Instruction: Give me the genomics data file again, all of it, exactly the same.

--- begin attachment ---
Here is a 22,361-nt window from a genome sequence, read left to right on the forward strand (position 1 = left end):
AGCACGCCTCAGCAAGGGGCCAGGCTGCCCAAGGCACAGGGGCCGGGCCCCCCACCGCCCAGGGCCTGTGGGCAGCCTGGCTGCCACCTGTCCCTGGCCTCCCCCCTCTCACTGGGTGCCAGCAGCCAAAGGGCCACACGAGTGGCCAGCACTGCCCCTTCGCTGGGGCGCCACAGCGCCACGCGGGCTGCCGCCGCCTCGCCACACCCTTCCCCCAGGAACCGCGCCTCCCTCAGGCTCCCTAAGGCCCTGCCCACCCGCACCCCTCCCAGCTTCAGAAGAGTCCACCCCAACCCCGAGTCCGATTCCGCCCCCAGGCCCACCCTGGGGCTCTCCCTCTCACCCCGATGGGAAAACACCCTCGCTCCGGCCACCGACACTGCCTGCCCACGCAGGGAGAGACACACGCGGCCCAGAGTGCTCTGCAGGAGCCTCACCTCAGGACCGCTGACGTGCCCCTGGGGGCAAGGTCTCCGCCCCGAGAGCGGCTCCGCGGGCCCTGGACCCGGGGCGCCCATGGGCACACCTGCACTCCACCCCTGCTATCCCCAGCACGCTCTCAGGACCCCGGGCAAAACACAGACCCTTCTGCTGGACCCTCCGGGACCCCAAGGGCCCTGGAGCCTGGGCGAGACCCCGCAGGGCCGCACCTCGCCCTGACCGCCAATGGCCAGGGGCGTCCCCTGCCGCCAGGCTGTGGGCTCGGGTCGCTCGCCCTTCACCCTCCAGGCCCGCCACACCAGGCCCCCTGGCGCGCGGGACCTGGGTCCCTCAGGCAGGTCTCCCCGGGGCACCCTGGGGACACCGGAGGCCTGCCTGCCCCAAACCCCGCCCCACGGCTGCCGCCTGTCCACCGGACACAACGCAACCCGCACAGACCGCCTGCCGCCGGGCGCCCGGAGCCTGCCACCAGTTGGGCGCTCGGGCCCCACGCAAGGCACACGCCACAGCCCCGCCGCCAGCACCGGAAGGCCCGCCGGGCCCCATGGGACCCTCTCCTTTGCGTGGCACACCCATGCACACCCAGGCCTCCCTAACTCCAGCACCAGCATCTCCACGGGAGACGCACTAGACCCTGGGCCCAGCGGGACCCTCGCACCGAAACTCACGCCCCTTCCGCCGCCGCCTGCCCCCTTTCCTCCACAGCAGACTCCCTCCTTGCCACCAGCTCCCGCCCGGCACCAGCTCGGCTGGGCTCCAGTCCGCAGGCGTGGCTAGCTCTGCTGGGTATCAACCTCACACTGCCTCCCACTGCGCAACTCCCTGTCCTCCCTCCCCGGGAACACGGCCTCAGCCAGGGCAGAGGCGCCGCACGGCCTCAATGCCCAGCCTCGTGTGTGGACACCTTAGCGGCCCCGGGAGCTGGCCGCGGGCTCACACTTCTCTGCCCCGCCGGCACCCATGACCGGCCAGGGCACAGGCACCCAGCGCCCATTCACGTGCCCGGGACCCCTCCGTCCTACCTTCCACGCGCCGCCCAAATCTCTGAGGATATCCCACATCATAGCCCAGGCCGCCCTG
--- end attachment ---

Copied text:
Here is a 22,361-nt window from a genome sequence, read left to right on the forward strand (position 1 = left end):
AGCACGCCTCAGCAAGGGGCCAGGCTGCCCAAGGCACAGGGGCCGGGCCCCCCACCGCCCAGGGCCTGTGGGCAGCCTGGCTGCCACCTGTCCCTGGCCTCCCCCCTCTCACTGGGTGCCAGCAGCCAAAGGGCCACACGAGTGGCCAGCACTGCCCCTTCGCTGGGGCGCCACAGCGCCACGCGGGCTGCCGCCGCCTCGCCACACCCTTCCCCCAGGAACCGCGCCTCCCTCAGGCTCCCTAAGGCCCTGCCCACCCGCACCCCTCCCAGCTTCAGAAGAGTCCACCCCAACCCCGAGTCCGATTCCGCCCCCAGGCCCACCCTGGGGCTCTCCCTCTCACCCCGATGGGAAAACACCCTCGCTCCGGCCACCGACACTGCCTGCCCACGCAGGGAGAGACACACGCGGCCCAGAGTGCTCTGCAGGAGCCTCACCTCAGGACCGCTGACGTGCCCCTGGGGGCAAGGTCTCCGCCCCGAGAGCGGCTCCGCGGGCCCTGGACCCGGGGCGCCCATGGGCACACCTGCACTCCACCCCTGCTATCCCCAGCACGCTCTCAGGACCCCGGGCAAAACACAGACCCTTCTGCTGGACCCTCCGGGACCCCAAGGGCCCTGGAGCCTGGGCGAGACCCCGCAGGGCCGCACCTCGCCCTGACCGCCAATGGCCAGGGGCGTCCCCTGCCGCCAGGCTGTGGGCTCGGGTCGCTCGCCCTTCACCCTCCAGGCCCGCCACACCAGGCCCCCTGGCGCGCGGGACCTGGGTCCCTCAGGCAGGTCTCCCCGGGGCACCCTGGGGACACCGGAGGCCTGCCTGCCCCAAACCCCGCCCCACGGCTGCCGCCTGTCCACCGGACACAACGCAACCCGCACAGACCGCCTGCCGCCGGGCGCCCGGAGCCTGCCACCAGTTGGGCGCTCGGGCCCCACGCAAGGCACACGCCACAGCCCCGCCGCCAGCACCGGAAGGCCCGCCGGGCCCCATGGGACCCTCTCCTTTGCGTGGCACACCCATGCACACCCAGGCCTCCCTAACTCCAGCACCAGCATCTCCACGGGAGACGCACTAGACCCTGGGCCCAGCGGGACCCTCGCACCGAAACTCACGCCCCTTCCGCCGCCGCCTGCCCCCTTTCCTCCACAGCAGACTCCCTCCTTGCCACCAGCTCCCGCCCGGCACCAGCTCGGCTGGGCTCCAGTCCGCAGGCGTGGCTAGCTCTGCTGGGTATCAACCTCACACTGCCTCCCACTGCGCAACTCCCTGTCCTCCCTCCCCGGGAACACGGCCTCAGCCAGGGCAGAGGCGCCGCACGGCCTCAATGCCCAGCCTCGTGTGTGGACACCTTAGCGGCCCCGGGAGCTGGCCGCGGGCTCACACTTCTCTGCCCCGCCGGCACCCATGACCGGCCAGGGCACAGGCACCCAGCGCCCATTCACGTGCCCGGGACCCCTCCGTCCTACCTTCCACGCGCCGCCCAAATCTCTGAGGATATCCCACATCATAGCCCAGGCCGCCCTG